Frequently Asked Questions

6. What causes shingles?

Shingles is caused by a virus called the varicella-zoster virus -- the one that gave you chickenpox when you were a child. As you recovered from chickenpox, the sores and other symptoms healed, but the virus remained. It is with you for life.

Researchers know that the varicella-zoster virus behaves differently from other viruses, such as the flu virus. Our immune system usually kills off invading germs, but it cannot completely knock out this type of virus. The virus just becomes inactive.

The virus can become active again, especially in the later years of your life when your immune system doesn't protect you as well from infections. The virus travels from the spinal nerve cells and follows a nerve path out to the skin. Nerve endings in the skin become inflamed and erupt in a very painful rash.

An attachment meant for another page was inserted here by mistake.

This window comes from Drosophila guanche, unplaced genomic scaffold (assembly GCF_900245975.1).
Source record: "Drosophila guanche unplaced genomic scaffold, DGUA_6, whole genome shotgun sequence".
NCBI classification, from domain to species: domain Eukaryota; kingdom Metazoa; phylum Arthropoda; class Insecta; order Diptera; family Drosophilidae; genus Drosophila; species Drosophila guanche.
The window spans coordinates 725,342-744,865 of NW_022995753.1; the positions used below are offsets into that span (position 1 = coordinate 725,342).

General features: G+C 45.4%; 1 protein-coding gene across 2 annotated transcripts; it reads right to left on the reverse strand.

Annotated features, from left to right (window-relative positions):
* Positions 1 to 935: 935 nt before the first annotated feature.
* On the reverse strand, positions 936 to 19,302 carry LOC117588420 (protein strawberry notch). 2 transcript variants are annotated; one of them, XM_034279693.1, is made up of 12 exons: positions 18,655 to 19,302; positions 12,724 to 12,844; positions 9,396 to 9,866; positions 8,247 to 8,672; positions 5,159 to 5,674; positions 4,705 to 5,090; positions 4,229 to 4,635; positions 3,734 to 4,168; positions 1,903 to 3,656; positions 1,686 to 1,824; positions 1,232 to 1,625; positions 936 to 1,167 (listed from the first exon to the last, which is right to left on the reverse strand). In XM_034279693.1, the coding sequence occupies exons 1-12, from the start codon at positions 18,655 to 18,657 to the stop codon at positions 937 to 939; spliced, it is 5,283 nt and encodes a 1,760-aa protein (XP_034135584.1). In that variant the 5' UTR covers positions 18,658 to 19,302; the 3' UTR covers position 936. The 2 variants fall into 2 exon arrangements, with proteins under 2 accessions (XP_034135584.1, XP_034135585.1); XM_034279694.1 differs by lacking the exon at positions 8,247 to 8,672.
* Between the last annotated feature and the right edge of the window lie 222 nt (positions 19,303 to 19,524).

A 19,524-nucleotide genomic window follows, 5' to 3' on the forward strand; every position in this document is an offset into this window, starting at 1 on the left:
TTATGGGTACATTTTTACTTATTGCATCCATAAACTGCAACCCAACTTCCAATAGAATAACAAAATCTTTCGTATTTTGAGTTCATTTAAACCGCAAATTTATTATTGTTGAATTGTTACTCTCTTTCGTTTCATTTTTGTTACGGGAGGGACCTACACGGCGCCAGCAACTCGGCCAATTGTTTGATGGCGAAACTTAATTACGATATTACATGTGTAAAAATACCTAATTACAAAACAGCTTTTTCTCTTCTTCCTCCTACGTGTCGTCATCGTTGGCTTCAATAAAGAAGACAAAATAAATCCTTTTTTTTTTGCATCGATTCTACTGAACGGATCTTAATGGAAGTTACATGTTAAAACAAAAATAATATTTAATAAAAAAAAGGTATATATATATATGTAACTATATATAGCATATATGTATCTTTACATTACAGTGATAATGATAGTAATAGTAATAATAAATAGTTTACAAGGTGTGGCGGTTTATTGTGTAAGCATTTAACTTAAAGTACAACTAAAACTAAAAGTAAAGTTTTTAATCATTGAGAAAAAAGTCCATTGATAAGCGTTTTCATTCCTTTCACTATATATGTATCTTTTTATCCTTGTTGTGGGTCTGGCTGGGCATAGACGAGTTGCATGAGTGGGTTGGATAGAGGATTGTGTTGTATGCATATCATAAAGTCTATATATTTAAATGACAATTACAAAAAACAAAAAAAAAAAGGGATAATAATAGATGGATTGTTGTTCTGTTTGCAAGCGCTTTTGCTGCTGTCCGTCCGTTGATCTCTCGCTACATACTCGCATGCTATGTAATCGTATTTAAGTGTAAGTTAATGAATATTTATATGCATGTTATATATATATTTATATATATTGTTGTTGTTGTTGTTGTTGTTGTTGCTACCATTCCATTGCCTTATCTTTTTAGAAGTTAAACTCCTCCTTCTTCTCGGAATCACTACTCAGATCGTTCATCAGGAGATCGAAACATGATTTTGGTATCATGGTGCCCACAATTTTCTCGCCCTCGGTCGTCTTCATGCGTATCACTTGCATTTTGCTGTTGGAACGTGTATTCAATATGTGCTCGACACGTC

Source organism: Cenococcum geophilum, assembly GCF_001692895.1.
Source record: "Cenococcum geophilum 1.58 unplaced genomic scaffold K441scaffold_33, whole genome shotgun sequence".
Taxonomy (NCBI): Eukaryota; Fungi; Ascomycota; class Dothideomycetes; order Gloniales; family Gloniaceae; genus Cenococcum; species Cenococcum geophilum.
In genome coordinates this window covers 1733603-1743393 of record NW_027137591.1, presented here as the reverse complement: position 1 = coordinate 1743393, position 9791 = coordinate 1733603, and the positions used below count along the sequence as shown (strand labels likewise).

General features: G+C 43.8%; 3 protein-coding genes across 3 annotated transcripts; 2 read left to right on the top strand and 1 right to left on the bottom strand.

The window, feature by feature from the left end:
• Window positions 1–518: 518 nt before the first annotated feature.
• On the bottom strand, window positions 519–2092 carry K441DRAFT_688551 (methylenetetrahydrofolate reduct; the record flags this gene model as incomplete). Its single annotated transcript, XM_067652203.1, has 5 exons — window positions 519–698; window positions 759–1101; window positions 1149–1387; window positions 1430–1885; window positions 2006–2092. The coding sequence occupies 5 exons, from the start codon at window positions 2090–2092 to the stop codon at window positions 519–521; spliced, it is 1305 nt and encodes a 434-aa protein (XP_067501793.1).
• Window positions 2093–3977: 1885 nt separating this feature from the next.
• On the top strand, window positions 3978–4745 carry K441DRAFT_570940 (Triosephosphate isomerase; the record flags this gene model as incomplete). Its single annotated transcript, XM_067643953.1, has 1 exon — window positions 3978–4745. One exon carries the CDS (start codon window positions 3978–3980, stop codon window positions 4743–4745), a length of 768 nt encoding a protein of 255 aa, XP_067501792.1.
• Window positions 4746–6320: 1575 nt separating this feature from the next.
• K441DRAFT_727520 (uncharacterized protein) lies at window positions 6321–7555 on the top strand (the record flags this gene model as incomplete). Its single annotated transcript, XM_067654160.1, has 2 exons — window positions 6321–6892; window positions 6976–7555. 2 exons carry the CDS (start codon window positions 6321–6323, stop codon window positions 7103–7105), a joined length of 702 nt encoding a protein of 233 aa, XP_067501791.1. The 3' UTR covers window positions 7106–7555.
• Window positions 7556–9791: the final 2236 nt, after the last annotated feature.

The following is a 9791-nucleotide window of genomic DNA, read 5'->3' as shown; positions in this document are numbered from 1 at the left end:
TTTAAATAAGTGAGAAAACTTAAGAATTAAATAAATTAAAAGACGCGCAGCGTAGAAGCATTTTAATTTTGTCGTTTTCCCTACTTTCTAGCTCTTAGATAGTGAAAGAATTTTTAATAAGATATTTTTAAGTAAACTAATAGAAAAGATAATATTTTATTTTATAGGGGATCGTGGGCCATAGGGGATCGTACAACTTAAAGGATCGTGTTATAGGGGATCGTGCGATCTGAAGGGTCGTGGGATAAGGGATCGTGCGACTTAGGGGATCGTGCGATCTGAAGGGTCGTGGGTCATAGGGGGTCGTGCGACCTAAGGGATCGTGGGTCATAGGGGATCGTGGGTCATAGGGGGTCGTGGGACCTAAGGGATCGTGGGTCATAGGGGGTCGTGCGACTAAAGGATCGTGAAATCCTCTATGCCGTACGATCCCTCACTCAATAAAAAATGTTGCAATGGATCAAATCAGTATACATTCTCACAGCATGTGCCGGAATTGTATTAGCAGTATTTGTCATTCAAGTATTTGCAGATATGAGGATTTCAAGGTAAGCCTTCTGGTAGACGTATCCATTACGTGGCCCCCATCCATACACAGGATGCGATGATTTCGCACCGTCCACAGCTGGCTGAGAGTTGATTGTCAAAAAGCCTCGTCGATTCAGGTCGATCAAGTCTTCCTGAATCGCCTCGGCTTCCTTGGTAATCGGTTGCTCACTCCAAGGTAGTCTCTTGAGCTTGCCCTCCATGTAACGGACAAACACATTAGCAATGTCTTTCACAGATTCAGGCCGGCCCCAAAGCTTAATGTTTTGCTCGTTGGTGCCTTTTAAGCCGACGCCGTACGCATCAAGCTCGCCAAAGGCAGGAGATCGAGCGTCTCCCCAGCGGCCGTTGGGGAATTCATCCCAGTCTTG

Healthcare providers cannot always be sure what the trigger is in each case. They don't know why the virus reactivates in one person with these risk factors, while in another person with the same risk factors, it does not.